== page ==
Sony is testing a new video streaming service for some of its PlayStation users.
The service, called VideoPass, will be bundled with PlayStation Plus, a subscription service that unlocks certain networking and interactive features on Sony’s line of next-generation video game consoles.
At launch, VideoPass will only be available in Poland and will offer a limited amount of movies and television shows.
“We want to see how players will benefit from such a service — what titles do they watch, what do they care about, how often do they use them,” Nick Maguire, the vice president of Sony Interactive Entertainment’s global services division, told the Polish website Spider’s Web.
Titles that will be offered at launch include dubbed and subtitled versions of Sony’s TV shows and movies, including “Baby Driver,” “American Hustle,” “Sausage Party,” the 2019 remake of “Charlie’s Angels” and six seasons of the NBC-distributed sitcom “Community.”
The announcement comes less than a month after Sony announced a blockbuster deal that would see many of its new movies land on Netflix, starting in 2022.
Sony is not a stranger to the streaming television industry, though the company has had a mixed bag of success with its efforts.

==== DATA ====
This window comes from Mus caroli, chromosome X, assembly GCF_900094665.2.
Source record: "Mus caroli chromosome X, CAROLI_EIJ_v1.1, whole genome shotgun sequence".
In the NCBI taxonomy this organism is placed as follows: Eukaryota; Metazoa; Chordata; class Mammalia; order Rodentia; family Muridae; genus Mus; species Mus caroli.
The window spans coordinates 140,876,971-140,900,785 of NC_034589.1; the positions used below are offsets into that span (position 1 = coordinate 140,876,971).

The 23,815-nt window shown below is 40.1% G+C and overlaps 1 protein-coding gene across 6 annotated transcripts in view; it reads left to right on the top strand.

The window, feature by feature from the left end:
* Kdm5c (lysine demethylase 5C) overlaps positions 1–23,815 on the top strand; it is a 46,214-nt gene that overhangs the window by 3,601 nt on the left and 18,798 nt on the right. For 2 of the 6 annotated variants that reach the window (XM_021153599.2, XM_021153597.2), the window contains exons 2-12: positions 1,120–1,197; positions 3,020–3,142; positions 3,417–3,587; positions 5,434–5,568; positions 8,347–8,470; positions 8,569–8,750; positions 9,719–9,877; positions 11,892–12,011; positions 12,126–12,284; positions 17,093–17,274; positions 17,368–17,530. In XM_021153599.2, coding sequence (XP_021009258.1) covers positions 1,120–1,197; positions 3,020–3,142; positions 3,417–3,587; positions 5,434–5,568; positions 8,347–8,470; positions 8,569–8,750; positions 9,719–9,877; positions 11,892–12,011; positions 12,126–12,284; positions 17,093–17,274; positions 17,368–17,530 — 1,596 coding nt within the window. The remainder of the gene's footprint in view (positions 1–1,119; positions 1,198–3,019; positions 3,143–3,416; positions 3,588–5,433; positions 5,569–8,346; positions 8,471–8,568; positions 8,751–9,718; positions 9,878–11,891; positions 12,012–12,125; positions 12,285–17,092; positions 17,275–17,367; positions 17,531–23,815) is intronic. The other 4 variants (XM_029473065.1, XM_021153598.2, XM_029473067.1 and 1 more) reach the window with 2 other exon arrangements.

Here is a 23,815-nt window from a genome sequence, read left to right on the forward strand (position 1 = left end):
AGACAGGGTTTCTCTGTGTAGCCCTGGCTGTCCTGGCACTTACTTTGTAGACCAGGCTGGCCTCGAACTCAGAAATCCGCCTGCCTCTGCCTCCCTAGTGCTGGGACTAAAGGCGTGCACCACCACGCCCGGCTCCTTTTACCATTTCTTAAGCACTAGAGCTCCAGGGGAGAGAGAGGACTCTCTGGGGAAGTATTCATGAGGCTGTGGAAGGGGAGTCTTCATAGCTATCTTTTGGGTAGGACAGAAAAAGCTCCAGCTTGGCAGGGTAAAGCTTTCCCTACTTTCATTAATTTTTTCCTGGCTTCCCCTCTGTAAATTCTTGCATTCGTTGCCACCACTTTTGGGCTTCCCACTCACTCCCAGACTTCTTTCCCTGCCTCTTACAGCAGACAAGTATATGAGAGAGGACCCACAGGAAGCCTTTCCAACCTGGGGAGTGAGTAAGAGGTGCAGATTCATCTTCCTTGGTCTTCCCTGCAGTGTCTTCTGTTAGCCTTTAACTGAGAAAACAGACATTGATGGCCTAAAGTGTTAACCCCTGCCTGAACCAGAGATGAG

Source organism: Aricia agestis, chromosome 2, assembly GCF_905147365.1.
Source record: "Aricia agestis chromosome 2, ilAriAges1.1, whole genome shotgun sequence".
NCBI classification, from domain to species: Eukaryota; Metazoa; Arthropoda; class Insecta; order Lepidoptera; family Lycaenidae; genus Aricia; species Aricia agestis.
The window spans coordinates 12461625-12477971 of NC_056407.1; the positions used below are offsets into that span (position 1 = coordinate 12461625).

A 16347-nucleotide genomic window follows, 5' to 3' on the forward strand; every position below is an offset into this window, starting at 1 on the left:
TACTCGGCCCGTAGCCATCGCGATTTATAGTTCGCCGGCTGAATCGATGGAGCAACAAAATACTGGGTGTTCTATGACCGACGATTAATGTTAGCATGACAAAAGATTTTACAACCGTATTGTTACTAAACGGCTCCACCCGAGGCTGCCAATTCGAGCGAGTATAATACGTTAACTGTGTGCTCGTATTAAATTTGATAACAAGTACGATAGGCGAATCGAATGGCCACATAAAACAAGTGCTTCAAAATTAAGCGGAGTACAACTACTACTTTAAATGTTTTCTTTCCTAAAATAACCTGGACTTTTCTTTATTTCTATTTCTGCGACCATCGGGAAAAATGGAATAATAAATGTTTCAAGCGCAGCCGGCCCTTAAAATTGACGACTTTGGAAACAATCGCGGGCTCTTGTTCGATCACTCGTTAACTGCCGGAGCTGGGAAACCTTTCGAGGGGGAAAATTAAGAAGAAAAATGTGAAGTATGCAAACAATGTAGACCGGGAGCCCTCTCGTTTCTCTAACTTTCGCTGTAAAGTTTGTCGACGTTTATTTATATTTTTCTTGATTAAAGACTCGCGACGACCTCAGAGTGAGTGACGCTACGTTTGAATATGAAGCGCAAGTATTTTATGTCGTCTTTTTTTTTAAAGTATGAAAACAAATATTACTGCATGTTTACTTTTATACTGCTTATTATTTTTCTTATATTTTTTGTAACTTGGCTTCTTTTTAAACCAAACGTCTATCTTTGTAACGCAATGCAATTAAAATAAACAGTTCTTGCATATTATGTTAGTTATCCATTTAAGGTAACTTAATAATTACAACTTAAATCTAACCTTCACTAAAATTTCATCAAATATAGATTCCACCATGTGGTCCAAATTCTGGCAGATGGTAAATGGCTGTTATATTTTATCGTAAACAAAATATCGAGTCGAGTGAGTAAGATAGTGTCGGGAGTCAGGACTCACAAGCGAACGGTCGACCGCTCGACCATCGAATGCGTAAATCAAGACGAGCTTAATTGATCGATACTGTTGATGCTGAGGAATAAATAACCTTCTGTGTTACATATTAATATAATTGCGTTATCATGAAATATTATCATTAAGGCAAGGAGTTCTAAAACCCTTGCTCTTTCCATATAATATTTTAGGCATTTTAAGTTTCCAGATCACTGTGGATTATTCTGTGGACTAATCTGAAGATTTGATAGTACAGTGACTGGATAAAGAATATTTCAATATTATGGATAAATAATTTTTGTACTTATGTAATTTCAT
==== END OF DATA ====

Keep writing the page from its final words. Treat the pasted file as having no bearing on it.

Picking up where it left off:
In 2006, Sony purchased Crackle, an early entrant into the ad-supported streaming space. Crackle was available on a limited number of network-connected DVD and Blu-Ray players, on first-generation Roku streaming boxes, on TiVo and through web browsers. Eventually, the service made its way to Sony’s PlayStation consoles.
Crackle offered a rotating selection of TV shows and movies from Sony’s own library. To give it a sense of legitimacy, Sony added its own brand name to the streaming service, relaunching it as Sony Crackle in 2018. Last year, Sony sold a majority stake in the streaming service to Chicken Soup for the Soul.
Sony was also an early entrant into the streaming live television space with its Sony PlayStation Vue service. Though it was initially only available to PlayStation console users, the streaming service was adored by subscribers and eventually made its way to other platforms, including Roku.
Though it was a hit with customers, Sony decided to close down the service due to rising programming costs and a renewed focus on its video game offerings.
Last year, Sony waded back into the streaming space with its acquisition of Crunchyroll, a service that offered anime and other niche programming. The deal was valued at $1.175 billion.